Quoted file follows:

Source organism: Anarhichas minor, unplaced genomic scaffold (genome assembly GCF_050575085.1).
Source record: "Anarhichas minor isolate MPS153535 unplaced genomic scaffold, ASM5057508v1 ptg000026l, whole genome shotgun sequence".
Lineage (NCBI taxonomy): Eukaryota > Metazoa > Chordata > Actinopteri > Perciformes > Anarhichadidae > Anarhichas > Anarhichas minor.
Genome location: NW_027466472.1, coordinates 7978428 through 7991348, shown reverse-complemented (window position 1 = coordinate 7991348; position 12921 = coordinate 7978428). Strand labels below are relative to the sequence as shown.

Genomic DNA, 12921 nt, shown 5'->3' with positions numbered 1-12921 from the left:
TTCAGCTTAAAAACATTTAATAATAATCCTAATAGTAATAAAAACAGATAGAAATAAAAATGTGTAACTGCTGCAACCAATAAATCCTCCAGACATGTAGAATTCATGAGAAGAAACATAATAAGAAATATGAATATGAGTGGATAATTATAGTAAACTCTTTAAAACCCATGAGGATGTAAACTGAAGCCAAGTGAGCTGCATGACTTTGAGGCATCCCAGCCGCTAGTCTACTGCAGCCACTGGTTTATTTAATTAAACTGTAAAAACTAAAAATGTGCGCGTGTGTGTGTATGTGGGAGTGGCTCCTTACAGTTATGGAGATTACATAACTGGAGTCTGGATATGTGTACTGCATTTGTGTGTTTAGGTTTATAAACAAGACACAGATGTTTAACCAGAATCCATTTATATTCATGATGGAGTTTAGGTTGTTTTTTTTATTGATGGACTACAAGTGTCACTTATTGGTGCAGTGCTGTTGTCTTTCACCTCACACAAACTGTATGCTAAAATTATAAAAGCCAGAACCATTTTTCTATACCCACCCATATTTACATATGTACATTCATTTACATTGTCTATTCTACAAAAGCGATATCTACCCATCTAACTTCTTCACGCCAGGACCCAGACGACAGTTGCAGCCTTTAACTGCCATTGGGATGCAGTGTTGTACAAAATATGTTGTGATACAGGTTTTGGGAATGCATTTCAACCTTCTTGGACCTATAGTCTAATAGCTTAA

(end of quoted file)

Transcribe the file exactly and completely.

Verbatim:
Source organism: Anarhichas minor, unplaced genomic scaffold (genome assembly GCF_050575085.1).
Source record: "Anarhichas minor isolate MPS153535 unplaced genomic scaffold, ASM5057508v1 ptg000026l, whole genome shotgun sequence".
Lineage (NCBI taxonomy): Eukaryota > Metazoa > Chordata > Actinopteri > Perciformes > Anarhichadidae > Anarhichas > Anarhichas minor.
Genome location: NW_027466472.1, coordinates 7978428 through 7991348, shown reverse-complemented (window position 1 = coordinate 7991348; position 12921 = coordinate 7978428). Strand labels below are relative to the sequence as shown.

Genomic DNA, 12921 nt, shown 5'->3' with positions numbered 1-12921 from the left:
TTCAGCTTAAAAACATTTAATAATAATCCTAATAGTAATAAAAACAGATAGAAATAAAAATGTGTAACTGCTGCAACCAATAAATCCTCCAGACATGTAGAATTCATGAGAAGAAACATAATAAGAAATATGAATATGAGTGGATAATTATAGTAAACTCTTTAAAACCCATGAGGATGTAAACTGAAGCCAAGTGAGCTGCATGACTTTGAGGCATCCCAGCCGCTAGTCTACTGCAGCCACTGGTTTATTTAATTAAACTGTAAAAACTAAAAATGTGCGCGTGTGTGTGTATGTGGGAGTGGCTCCTTACAGTTATGGAGATTACATAACTGGAGTCTGGATATGTGTACTGCATTTGTGTGTTTAGGTTTATAAACAAGACACAGATGTTTAACCAGAATCCATTTATATTCATGATGGAGTTTAGGTTGTTTTTTTTATTGATGGACTACAAGTGTCACTTATTGGTGCAGTGCTGTTGTCTTTCACCTCACACAAACTGTATGCTAAAATTATAAAAGCCAGAACCATTTTTCTATACCCACCCATATTTACATATGTACATTCATTTACATTGTCTATTCTACAAAAGCGATATCTACCCATCTAACTTCTTCACGCCAGGACCCAGACGACAGTTGCAGCCTTTAACTGCCATTGGGATGCAGTGTTGTACAAAATATGTTGTGATACAGGTTTTGGGAATGCATTTCAACCTTCTTGGACCTATAGTCTAATAGCTTAA